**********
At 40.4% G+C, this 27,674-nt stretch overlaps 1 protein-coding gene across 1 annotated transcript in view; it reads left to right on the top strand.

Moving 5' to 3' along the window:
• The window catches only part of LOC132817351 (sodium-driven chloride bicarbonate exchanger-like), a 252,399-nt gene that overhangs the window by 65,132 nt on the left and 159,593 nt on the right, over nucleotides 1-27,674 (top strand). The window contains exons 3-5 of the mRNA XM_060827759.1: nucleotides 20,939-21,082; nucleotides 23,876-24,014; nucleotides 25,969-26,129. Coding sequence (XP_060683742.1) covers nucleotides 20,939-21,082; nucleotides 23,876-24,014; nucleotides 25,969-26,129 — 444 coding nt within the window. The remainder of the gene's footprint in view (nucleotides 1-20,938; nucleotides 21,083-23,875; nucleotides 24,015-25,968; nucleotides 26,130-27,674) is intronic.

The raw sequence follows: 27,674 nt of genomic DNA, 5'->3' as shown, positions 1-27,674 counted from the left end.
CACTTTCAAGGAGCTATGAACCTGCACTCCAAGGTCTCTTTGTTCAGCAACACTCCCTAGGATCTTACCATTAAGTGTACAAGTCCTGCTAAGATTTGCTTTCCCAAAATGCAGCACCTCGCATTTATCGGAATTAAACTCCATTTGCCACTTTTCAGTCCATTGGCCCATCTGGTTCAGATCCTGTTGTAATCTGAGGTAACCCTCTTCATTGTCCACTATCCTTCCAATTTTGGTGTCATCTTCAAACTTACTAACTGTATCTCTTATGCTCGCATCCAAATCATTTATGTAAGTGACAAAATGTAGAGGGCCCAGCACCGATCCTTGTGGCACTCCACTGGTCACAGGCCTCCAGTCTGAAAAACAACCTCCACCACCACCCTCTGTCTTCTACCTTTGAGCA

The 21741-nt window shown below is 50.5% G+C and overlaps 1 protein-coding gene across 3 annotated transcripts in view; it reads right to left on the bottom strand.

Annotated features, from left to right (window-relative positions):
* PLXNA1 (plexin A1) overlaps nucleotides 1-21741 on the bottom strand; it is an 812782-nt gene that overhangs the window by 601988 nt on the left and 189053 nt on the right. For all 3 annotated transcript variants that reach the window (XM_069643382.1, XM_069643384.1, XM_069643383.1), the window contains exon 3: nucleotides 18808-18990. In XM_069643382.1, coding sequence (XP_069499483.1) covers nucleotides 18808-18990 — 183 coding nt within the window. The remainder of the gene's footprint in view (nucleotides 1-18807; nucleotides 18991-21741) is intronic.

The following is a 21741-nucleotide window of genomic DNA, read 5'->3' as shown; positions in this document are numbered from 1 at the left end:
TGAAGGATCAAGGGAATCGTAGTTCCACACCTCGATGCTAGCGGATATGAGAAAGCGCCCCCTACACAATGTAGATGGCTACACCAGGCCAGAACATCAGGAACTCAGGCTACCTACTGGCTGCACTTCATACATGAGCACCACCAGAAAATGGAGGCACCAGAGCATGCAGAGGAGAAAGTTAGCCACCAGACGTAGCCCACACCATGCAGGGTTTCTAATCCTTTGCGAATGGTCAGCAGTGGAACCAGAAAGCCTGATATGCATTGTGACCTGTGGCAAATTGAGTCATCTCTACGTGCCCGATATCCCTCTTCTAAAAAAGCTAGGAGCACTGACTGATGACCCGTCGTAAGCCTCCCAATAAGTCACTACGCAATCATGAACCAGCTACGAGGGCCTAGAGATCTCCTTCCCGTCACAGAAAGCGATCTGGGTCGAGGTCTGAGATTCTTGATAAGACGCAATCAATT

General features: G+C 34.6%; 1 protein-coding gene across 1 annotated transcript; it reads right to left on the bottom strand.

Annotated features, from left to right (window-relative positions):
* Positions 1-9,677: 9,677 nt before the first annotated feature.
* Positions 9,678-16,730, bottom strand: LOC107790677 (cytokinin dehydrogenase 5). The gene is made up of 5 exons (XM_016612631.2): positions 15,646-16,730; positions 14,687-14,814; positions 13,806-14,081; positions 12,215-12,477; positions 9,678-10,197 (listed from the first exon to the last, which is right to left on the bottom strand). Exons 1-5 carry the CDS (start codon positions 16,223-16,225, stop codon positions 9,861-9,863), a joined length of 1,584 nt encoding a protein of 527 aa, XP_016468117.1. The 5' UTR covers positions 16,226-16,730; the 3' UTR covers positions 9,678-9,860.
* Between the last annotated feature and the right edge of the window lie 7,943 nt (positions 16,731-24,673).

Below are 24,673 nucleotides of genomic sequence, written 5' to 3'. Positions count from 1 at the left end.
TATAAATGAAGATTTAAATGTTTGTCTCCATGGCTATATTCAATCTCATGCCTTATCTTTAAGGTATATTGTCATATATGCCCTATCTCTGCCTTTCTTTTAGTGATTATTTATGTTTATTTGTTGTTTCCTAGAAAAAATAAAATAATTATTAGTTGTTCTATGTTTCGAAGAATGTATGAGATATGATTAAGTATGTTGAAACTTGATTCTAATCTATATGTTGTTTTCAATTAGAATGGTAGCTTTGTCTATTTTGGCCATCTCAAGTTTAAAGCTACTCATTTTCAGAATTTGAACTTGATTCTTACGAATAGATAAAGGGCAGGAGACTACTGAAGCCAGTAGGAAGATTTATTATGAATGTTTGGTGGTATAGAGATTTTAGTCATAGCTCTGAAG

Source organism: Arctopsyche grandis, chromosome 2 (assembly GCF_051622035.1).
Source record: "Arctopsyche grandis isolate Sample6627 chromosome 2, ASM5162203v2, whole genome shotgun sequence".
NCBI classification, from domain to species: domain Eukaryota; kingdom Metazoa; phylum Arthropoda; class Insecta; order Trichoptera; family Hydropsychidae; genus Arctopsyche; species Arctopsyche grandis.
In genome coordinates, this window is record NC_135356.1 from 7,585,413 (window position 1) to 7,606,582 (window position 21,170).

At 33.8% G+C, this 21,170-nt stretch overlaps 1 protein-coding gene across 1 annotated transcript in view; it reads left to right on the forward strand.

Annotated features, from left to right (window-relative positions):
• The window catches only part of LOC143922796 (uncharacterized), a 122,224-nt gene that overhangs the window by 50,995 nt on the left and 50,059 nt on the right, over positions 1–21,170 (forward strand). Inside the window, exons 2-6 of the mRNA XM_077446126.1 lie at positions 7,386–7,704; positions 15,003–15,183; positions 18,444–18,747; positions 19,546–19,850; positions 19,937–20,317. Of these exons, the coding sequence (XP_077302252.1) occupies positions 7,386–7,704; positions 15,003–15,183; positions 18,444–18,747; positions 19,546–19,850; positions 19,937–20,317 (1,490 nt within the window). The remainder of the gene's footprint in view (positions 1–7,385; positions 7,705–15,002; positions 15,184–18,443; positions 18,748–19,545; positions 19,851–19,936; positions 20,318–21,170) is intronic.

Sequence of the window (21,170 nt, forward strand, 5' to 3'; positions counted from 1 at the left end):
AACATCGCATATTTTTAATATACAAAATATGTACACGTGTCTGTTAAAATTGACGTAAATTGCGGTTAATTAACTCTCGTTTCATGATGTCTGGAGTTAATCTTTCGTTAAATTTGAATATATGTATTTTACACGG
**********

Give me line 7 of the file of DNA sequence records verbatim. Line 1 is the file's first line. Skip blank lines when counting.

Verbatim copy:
Annotated features, from left to right (window-relative positions):